Ideological and moral principles and social reality are mirrored in the culture of the Mongo, particularly in their oral literature, which includes histories, folktales, proverbs, poems, songs, and greetings. Traditional folktales, which were usually centered on a moral or a piece of wisdom, were an essential part of a child's education, and proverbs dealt with all aspects of life, although the ideals of mutual obligation, respect for authority, and the importance of the family were particularly stressed.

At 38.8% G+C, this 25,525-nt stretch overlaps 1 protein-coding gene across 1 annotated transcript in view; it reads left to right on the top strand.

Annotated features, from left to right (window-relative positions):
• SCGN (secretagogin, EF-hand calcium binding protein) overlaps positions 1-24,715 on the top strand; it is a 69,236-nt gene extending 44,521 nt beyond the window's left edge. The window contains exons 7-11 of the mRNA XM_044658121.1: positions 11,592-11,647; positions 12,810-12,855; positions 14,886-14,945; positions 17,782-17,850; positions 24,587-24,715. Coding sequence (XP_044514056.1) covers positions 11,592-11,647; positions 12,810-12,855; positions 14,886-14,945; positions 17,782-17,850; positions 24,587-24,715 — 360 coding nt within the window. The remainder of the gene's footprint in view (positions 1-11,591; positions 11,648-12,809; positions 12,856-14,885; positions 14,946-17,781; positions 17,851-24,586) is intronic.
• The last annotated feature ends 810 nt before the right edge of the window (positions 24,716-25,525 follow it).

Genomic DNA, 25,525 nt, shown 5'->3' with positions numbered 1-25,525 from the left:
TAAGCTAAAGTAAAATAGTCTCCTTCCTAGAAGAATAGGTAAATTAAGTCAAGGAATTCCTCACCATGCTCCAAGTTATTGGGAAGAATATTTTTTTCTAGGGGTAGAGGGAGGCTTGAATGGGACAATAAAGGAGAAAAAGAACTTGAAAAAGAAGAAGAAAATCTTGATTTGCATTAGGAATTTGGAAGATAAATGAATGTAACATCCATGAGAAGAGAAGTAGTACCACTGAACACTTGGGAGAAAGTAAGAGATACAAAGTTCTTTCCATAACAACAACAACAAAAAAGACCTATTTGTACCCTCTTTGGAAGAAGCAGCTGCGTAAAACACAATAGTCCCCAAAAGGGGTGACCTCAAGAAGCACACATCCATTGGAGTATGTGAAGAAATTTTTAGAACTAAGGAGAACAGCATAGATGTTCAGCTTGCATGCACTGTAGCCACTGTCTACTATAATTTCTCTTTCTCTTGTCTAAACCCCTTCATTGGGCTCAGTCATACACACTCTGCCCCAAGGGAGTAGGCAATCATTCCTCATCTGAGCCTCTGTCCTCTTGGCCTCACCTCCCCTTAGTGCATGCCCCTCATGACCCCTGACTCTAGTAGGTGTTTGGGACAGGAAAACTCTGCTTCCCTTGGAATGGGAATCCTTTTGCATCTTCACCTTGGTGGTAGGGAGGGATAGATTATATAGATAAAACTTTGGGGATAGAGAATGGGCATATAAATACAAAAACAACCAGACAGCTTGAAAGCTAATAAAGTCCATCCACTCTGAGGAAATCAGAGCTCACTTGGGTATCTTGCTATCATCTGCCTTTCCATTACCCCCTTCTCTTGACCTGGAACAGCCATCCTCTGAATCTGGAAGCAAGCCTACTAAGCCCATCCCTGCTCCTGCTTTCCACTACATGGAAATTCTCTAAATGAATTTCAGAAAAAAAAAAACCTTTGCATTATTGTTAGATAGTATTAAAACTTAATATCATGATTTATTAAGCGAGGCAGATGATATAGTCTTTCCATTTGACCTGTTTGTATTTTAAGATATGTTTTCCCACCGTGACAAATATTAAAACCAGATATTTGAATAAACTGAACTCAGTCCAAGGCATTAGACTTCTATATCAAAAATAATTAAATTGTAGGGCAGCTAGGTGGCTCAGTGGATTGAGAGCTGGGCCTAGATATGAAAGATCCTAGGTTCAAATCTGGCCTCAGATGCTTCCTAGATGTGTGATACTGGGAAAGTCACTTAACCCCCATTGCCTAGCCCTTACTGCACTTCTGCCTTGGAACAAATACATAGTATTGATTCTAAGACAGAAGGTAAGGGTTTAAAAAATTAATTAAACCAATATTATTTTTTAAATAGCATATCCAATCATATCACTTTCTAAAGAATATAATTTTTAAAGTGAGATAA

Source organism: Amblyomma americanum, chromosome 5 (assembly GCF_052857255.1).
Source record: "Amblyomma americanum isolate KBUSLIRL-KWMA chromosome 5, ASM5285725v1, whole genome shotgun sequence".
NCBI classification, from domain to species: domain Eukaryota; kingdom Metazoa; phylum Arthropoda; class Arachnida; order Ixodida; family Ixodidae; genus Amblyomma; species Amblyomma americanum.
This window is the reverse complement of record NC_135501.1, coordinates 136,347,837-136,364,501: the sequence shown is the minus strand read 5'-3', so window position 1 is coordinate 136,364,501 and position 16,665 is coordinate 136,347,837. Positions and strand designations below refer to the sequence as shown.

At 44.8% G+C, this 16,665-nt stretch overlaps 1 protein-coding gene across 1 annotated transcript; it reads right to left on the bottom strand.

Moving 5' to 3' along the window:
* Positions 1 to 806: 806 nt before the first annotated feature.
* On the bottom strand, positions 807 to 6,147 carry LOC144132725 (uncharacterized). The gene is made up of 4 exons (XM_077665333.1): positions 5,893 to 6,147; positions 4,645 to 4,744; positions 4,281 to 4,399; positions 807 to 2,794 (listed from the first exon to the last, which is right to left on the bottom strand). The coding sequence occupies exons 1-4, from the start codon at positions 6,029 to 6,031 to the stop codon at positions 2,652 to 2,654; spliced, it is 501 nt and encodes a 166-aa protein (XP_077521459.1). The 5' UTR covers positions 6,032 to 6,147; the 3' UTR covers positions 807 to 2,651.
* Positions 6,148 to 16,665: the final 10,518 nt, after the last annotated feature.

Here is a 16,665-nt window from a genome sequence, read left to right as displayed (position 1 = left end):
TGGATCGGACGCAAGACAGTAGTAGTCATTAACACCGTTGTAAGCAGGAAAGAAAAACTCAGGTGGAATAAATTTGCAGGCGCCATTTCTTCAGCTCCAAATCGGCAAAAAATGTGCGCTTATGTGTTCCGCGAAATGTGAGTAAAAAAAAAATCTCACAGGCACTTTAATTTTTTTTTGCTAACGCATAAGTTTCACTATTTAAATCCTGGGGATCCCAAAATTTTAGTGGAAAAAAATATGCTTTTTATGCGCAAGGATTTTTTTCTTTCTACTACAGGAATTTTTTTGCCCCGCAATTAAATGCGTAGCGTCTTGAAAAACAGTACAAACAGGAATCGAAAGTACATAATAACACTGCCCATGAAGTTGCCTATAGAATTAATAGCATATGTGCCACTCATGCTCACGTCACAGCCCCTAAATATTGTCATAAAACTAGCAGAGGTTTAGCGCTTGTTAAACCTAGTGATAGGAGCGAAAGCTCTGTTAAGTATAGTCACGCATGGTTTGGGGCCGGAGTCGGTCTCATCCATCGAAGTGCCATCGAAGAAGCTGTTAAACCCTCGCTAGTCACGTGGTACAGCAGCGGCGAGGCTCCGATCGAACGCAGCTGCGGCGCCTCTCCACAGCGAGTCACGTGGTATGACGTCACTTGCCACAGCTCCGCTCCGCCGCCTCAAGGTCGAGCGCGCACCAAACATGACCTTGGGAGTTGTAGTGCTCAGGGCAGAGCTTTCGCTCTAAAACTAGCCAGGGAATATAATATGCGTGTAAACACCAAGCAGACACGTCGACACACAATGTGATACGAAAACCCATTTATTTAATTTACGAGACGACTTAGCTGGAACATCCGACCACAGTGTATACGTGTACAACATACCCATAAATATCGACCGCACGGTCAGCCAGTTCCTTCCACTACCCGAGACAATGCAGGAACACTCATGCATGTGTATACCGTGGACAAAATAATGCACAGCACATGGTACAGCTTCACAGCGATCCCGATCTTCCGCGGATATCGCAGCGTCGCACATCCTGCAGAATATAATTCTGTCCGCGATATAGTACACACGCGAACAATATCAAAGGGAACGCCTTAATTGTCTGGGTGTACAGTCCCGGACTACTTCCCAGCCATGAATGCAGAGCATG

The worship of ancestors played a central part in the traditional religion of the Mongo. People believed in a number of different deities and spirits, including a Supreme Being, butthese were approachable only through the intervention of deceased elders and relatives. Prayers for healthy children, success in battle, or safe journeys were therefore addressed to the ancestors. The practice of witchcraft was also a part of Mongo culture. Villagers attributed most types of misfortune—including illness, infertility, bad luck, or extreme poverty—to spells or charms in operation against them. These, in turn, were most often attributed to a competitor's greed, ambition, or hatred. At the same time, significant good fortune or success was perceived to be linked to the possession of beneficial charms and amulets, of which the witch doctor possessed more than anyone else in the village.